Let me start with a quote from Martin Luther King, Jr. “Urban transit system in most American cities… have become a genuine civil rights issue-and a valid one-because the layout of rapid-transit systems determines the accessibility of jobs to the Black community. If transportation system in American cities could be laid out so as to provide an opportunity for poor people to get meaningful employment, then they could begin to move into the mainstream of American life. A good example of this problem is my home city of Atlanta, where the rapid-transit system has been laid out for the convenience of the white upper-middle-class suburbanites who commute to their jobs downtown. The system has virtually no consideration for connecting the poor people with their jobs. There is only one possible explanation for this situation, and that’s the racist blindness of city planners.”
This directly relates to Buffalo, which houses a system primarily used by poor blacks but is laid out in a way that benefits upper-middle-class suburbanites. The park-and-ride set up of the train allows those from the suburbs drive to the subway and then easily access the limited number of jobs downtown (HSBC, M&T, etc.) and visit entertainment venues that predominantly visited by upper-middle-class white suburbanites (HSBC Arena, etc.). As the city has become hollow and more and more jobs are located in the suburbs the layout of the city/ transit system makes it difficult for minorities and the poor reach their (potential) places of employment. The open spaces of suburbia are notoriously difficult to navigate via bus/train and usually involve transferring buses or from train to bus. A research study of Buffalo documented that a black woman commuting from the city to get to her job in the suburbs spent the longest amount of time (not distance) traveling to work (Johnston-Anumonwo 1990).
So as a whole we can see the majority of users may be poor/minorities but the system is set up for the convenience of suburbanites (white affluent people) entering the city rather than those leaving it (poor blacks).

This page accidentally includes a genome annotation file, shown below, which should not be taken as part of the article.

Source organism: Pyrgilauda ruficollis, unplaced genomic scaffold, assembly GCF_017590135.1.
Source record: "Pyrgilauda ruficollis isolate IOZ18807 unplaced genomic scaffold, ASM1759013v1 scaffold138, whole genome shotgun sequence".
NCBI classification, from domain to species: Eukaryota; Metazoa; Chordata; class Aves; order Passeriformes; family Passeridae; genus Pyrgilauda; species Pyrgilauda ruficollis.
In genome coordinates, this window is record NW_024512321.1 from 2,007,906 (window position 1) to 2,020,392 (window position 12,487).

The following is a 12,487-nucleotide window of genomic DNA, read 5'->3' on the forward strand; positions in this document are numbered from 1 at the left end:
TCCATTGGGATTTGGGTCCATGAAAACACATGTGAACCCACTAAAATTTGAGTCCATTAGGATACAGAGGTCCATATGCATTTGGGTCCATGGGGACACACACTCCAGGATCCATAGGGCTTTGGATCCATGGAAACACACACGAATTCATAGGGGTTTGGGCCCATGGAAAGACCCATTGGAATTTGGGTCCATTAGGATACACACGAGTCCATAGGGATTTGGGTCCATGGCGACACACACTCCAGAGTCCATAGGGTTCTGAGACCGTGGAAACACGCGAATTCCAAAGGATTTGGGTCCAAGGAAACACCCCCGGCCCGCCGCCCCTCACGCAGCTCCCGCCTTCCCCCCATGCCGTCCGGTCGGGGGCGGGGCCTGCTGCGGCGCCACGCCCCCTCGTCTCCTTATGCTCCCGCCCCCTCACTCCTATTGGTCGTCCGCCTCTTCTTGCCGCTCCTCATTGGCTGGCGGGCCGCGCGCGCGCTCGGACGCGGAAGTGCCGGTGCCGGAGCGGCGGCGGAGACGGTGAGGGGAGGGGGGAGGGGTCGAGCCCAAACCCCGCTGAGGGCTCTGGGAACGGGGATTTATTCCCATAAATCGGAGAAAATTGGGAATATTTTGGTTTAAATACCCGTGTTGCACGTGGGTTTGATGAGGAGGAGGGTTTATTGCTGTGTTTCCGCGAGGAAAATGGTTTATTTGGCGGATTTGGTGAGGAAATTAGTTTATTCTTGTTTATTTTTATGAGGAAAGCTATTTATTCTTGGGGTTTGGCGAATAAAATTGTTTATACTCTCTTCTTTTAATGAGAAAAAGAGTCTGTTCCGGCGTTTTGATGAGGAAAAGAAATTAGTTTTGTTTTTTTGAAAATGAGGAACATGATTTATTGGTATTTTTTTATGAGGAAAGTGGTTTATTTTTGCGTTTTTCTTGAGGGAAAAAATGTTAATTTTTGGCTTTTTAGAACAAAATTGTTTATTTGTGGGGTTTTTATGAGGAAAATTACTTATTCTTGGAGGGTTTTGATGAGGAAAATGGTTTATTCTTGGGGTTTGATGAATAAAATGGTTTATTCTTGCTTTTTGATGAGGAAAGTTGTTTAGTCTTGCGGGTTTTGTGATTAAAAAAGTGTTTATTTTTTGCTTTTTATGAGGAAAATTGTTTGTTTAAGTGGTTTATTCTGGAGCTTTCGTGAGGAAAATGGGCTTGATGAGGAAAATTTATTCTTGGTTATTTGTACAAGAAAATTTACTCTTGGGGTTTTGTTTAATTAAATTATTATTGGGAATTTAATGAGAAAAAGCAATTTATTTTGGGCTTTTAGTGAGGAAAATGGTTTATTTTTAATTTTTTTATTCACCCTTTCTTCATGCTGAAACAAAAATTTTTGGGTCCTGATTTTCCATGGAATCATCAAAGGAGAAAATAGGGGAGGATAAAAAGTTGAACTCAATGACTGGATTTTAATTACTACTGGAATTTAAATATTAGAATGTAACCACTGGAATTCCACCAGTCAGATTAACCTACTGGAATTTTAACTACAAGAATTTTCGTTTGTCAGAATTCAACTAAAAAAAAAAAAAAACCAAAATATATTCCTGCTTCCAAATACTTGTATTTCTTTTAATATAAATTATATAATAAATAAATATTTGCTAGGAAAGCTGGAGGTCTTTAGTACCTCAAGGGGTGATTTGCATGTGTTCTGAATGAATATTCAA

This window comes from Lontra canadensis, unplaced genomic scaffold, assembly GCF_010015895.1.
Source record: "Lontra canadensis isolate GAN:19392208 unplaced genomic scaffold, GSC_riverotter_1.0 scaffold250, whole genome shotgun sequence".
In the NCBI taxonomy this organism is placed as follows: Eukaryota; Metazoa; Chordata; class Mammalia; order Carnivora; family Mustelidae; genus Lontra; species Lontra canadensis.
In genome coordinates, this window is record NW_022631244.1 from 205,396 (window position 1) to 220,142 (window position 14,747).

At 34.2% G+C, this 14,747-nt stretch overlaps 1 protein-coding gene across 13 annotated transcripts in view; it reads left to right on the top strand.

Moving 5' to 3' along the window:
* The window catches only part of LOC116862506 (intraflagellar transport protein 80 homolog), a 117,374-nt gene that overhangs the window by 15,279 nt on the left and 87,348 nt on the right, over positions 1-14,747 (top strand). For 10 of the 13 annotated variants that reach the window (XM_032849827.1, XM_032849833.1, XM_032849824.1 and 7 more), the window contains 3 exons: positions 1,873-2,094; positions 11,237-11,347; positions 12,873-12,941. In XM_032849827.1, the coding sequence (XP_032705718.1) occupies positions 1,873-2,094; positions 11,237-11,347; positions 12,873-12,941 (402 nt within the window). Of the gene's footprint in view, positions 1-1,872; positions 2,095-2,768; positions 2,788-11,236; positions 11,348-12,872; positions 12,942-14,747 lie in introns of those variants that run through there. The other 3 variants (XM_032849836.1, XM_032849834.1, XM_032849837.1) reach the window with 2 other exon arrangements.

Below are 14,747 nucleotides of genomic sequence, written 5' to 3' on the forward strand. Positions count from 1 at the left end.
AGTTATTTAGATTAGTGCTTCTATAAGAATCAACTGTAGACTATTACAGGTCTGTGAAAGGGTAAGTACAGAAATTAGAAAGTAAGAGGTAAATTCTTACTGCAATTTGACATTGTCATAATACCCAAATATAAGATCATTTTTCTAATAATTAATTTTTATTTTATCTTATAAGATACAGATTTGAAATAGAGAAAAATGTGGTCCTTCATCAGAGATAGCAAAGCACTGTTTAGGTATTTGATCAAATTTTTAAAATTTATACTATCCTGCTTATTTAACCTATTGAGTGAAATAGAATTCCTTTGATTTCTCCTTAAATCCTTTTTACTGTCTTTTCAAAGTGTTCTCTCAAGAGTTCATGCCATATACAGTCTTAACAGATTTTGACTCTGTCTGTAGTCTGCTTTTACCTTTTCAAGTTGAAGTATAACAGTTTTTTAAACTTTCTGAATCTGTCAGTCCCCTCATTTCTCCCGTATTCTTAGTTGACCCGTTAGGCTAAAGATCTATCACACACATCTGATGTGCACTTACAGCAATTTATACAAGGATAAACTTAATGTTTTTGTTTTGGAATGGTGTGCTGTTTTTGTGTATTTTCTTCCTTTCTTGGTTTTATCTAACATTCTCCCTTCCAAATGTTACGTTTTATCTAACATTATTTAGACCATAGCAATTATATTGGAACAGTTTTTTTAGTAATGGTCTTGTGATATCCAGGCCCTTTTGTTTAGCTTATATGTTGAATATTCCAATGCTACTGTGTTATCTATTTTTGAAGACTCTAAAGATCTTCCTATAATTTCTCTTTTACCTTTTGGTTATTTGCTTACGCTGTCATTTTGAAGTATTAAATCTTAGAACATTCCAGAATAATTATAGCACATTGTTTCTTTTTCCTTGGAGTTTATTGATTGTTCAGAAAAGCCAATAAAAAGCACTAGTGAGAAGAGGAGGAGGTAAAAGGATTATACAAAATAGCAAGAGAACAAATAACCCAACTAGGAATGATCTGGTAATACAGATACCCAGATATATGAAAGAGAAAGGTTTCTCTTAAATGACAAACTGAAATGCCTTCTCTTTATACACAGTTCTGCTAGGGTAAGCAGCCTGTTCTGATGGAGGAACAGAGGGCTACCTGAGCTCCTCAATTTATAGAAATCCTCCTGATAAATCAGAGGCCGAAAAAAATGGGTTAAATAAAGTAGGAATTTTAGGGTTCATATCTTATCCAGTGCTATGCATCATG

Now that we see that the layout of public transit is set up in a way that benefits those from the suburbs it may be reasonable to assume that safety measures on the train at set up in similar manner. Especially when we add in all the social research that points towards the police/justice system being biased against minorities (i.e. 80% of cocaine users are white while 80% of arrests are black, DUIs, a crime that is predominantly perpetrated by whites has a much lower punishment than that of other dangerous actions involving drugs/intoxication, etc.)
From my personal experiences while riding the subway/buses for the past three years I usually see the cops in University station on special events nights. While doing this they are assisting people in where to go, and like last night checking bags. These cops are presenting themselves as precautionary and as people that want to assist the citizens (fans). I have not yet seen the fare checker or the police on the train directly before/during/after a special event. I’ve seen fans drinking on the train, and partaking in activities that are not allowed on the train, especially during peak times of travel. These cops are not out to catch the fans doing wrong, but they are out to make them feel safe.
In many cases (not all) this opposed to how the police appear when regulating the subway system on the average day/night. I see them on the train right after the black high school kids get out of school, in order to make sure they are under control. Drinking on the train would not be tolerated at this peak travel time, because the cops are on the train supervising the average riders, opposed to the fans where police presence is at the station not on the train. I also see officers at Utica station (a station used by predominantly by blacks) checking people’s tickets to make sure they have paid. The police generally have a much more protective persona on special events nights than on normal days when they are trying to catch people doing something wrong.